Saturday, September 20, 2008

Dancing with Strangers

I've finally started reading Dancing with Strangers by Inga Clendinnen, almost five years after it was first published (in other words, five years too late). I've come to it having just read Kate Grenville's The Secret River, which tells a fictional historical tale of the clash between the British and the aboriginal people of the Hawkesbury River in the late 18th century. There is something about the histories and narratives of early colonial Australia that I find I'm drawn to, even though the sense of loss in these tellings and re-tellings can be unbearable; perhaps it is an interest in origins or an attraction to the tragic. I think it is also a curiosity of wanting to know what it was like to live then in such a strangely different (to British eyes) place.

Clendinnen's writing is so strikingly clear and her interest in the ethnographic, as well as the historic, engages with the confusions and the fog of life as it is lived. This follows in the vein of Greg Dening's account of the mutiny - and aftermath - on the Bounty in Mr Bligh's Bad Language: Passion, Power and Theatre on the Bounty (1992). Clendinnen writes in her 'Introduction' (p.3):
Historians' main occupational hazard is being culture-insensitive, anthropologists' is insensitivity to temporal change. Both can be insensitive to the reciprocating dynamic between action and context. Together, however, they are formidable, and in my view offer the best chance of explaining what we humans do in any particular circumstance, and why we do it.
I'll post a few more choice quotes over the coming week ...

Thursday, September 18, 2008

I have joined facebook

I have finally succumbed to the cult of facebook.

Down by the sea

[Anth's photo of the Old College, taken from the tower of St Michael's.]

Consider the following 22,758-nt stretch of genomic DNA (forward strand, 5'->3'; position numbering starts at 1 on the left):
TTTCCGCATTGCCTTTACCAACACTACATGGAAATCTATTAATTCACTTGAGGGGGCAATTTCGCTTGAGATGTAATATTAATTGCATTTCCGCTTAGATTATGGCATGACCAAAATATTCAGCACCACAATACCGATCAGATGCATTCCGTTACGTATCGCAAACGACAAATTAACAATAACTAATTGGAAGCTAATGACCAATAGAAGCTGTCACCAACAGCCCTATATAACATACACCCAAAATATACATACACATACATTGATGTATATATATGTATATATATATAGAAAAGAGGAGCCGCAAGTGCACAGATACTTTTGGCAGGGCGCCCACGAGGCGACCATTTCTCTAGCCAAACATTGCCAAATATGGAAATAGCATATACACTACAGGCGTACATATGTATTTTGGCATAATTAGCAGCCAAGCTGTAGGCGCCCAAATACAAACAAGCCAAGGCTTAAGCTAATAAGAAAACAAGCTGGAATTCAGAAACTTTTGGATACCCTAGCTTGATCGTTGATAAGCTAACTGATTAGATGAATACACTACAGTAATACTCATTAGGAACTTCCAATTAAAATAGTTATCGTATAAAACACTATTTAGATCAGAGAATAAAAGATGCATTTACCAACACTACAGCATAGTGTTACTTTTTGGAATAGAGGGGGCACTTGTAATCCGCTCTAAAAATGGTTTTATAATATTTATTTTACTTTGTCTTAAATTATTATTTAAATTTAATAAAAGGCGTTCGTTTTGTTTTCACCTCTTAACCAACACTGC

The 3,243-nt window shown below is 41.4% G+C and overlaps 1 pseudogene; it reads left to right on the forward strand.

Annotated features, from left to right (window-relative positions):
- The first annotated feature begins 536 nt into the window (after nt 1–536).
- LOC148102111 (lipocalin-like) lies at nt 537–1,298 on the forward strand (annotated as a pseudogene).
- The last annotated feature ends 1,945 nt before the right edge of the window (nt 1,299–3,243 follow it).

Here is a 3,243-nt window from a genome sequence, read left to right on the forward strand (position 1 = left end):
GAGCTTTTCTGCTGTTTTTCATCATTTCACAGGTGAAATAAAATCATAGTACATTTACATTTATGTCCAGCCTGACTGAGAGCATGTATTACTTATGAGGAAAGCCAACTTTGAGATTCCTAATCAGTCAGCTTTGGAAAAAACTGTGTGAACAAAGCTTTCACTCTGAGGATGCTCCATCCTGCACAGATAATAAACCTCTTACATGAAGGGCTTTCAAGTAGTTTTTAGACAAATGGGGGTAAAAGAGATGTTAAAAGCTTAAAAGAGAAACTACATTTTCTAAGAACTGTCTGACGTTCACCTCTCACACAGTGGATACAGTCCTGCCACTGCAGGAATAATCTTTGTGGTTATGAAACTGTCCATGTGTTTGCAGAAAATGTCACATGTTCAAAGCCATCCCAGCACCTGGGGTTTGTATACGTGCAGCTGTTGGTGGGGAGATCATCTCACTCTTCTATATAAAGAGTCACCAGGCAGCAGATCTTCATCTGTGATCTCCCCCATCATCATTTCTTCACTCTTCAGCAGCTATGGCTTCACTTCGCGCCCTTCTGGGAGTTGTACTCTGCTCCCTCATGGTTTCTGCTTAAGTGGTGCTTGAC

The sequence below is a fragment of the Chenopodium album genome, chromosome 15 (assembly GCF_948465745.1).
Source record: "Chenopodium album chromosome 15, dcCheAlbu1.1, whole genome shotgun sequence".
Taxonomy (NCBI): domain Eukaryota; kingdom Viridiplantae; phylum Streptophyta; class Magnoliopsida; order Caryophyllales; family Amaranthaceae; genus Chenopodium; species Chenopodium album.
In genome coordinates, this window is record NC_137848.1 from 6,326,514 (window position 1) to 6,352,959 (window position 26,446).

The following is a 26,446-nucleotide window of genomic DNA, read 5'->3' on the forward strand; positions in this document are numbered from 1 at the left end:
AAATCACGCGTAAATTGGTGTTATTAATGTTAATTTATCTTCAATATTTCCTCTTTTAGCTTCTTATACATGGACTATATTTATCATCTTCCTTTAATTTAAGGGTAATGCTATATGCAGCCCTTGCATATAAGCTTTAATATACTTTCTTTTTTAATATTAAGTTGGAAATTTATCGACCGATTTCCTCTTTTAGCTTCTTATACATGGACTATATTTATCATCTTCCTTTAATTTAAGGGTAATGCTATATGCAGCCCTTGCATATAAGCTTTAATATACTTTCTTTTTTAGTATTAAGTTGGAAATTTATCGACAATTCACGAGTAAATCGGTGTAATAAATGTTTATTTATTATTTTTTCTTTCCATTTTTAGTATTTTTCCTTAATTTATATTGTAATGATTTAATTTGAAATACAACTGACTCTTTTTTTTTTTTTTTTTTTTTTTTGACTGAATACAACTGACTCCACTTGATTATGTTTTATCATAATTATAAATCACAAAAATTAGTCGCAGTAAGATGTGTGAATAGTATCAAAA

Where have my summer holidays gone? It was such a perfectly clear day today and the waters of Cardigan Bay were like a lake. I was down at the seafront waiting for a staff meeting in the 'High Victorian' Old College, an elaborate (and idiosyncratic) pile that was originally built as a hotel. It was so quiet at around 10.30 that I could hear the engines of small boats way out in the bay. The weather was so good today you could almost be fooled into thinking that it was actually summer and not the beginning of autumn. But the students are coming ... and there are classes to plan.

Saturday, September 13, 2008

TV Licensing

Anth and I don't have a television. We were recently offered one by some neighbours who are 'upgrading' and this tempted us for a little while, but we said no. We do watch DVDs and stream programmes via BBC iPlayer and whatever is available from the ABC (iView is blocked internationally).

If we were to get a television then we would have to get a TV License, which costs £139.50. Even if we didn't have a TV but watched programmes "as they are being shown" then we would need to pay for the license. This does seem an especially retrograde method of funding the BBC, especially when you realise how appallingly inefficient the whole system is and how laughable some of the license 'discounts' are.

When we stayed in student accommodation the post boxes were literally overflowing with a constant stream of letters from TV Licensing demanding that 'The Occupier' of each unlicensed flat pay for a license or risk being fined. Now most of the flats were genuinely unoccupied, so the letters just accumulated.

At our current address we have already received a couple of letters, each demanding an immediate response. Despite the fact that I've already been in contact to state that we don't have a TV, TV Licensing are unable to record this, or to stop the letters arriving until an inspector has been here to check. In fact, they can't even take down my name. And when might the inspector arrive? "Maybe in six weeks, maybe in six months" replied my helpful telephone operator, "it's an automated system" he added, doubtfully. So the wastage of paper and money goes on!

The thing I find really funny is that if I only own a black and white TV then I only need to pay a percentage of the cost, £47.00. Furthermore, if I am sight impaired or blind then I receive a 50% discount! Apparently, if you make it to the age of 75 then you don't need to pay for a license at all - a worthy reward for years of service to the nation.

Thursday, September 11, 2008